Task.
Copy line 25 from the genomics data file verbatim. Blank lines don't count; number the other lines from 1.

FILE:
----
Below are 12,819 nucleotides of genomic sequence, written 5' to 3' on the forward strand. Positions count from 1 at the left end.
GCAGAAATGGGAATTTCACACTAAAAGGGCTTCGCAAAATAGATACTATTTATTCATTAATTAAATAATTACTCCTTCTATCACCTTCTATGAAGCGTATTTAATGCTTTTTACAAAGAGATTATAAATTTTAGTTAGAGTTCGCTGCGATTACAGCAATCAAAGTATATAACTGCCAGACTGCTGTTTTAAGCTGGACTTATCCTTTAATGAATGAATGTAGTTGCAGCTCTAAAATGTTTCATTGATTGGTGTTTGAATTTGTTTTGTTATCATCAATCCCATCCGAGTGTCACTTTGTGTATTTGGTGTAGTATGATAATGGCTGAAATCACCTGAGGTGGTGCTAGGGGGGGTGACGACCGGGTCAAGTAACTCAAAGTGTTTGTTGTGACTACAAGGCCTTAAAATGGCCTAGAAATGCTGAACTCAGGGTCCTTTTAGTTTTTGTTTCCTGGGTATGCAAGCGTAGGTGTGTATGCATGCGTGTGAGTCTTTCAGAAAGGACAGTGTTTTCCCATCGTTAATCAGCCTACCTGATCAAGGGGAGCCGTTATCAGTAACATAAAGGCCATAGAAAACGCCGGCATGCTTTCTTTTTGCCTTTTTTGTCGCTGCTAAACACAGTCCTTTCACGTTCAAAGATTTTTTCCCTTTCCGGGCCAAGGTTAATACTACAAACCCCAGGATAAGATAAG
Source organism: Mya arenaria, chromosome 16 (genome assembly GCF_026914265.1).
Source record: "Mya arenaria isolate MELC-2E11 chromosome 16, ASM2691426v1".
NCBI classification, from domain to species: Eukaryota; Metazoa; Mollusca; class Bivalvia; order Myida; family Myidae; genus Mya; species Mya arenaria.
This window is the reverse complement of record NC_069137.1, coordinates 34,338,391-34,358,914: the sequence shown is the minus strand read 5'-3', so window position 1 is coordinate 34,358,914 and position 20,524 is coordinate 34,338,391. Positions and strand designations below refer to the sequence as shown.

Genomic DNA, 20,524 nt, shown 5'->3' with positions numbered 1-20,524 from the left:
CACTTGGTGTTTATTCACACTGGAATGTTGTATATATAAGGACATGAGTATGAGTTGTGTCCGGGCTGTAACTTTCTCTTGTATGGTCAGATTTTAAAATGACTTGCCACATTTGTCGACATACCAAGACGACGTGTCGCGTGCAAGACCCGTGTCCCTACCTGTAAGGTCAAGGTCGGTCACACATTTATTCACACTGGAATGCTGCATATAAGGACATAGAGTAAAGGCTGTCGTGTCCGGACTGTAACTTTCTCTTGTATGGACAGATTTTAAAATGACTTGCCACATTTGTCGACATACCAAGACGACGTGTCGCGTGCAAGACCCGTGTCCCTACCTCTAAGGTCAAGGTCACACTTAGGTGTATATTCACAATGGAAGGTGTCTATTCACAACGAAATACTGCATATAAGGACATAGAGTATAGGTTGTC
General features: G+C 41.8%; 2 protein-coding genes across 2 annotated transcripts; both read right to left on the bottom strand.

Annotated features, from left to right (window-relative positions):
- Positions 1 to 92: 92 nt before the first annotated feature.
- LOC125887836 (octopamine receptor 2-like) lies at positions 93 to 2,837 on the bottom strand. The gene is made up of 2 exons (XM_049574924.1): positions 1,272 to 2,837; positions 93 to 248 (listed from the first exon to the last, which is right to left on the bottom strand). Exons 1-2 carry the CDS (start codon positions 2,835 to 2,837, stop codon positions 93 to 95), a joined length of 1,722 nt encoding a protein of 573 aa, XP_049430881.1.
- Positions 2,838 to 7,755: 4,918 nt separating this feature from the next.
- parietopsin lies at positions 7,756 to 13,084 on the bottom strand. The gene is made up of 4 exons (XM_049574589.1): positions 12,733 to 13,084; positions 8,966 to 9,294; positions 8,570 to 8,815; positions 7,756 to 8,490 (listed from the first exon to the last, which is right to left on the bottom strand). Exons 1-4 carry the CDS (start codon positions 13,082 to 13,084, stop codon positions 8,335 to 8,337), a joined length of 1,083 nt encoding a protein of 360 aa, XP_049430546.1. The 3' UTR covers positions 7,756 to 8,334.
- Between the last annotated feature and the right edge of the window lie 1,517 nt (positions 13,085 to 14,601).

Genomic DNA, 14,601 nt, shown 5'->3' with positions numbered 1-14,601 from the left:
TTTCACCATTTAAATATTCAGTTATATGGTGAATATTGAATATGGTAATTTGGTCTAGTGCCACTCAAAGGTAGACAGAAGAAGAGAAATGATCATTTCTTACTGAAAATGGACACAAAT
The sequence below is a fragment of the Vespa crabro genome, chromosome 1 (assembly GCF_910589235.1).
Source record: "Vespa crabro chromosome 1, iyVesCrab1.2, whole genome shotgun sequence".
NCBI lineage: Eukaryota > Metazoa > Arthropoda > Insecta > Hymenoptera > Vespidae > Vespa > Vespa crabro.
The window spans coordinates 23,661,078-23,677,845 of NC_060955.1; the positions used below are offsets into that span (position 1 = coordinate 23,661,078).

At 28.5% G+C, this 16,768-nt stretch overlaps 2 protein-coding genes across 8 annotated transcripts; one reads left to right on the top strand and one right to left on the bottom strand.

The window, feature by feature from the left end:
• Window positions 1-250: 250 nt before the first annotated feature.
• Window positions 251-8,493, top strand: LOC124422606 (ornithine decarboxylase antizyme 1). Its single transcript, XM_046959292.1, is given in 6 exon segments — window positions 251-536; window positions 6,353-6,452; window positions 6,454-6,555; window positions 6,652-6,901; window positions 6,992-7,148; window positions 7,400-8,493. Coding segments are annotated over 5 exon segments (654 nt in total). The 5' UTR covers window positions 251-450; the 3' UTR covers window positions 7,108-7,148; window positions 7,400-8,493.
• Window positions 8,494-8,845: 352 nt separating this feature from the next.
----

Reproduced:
• Window positions 251-8,493, top strand: LOC124422606 (ornithine decarboxylase antizyme 1). Its single transcript, XM_046959292.1, is given in 6 exon segments — window positions 251-536; window positions 6,353-6,452; window positions 6,454-6,555; window positions 6,652-6,901; window positions 6,992-7,148; window positions 7,400-8,493. Coding segments are annotated over 5 exon segments (654 nt in total). The 5' UTR covers window positions 251-450; the 3' UTR covers window positions 7,108-7,148; window positions 7,400-8,493.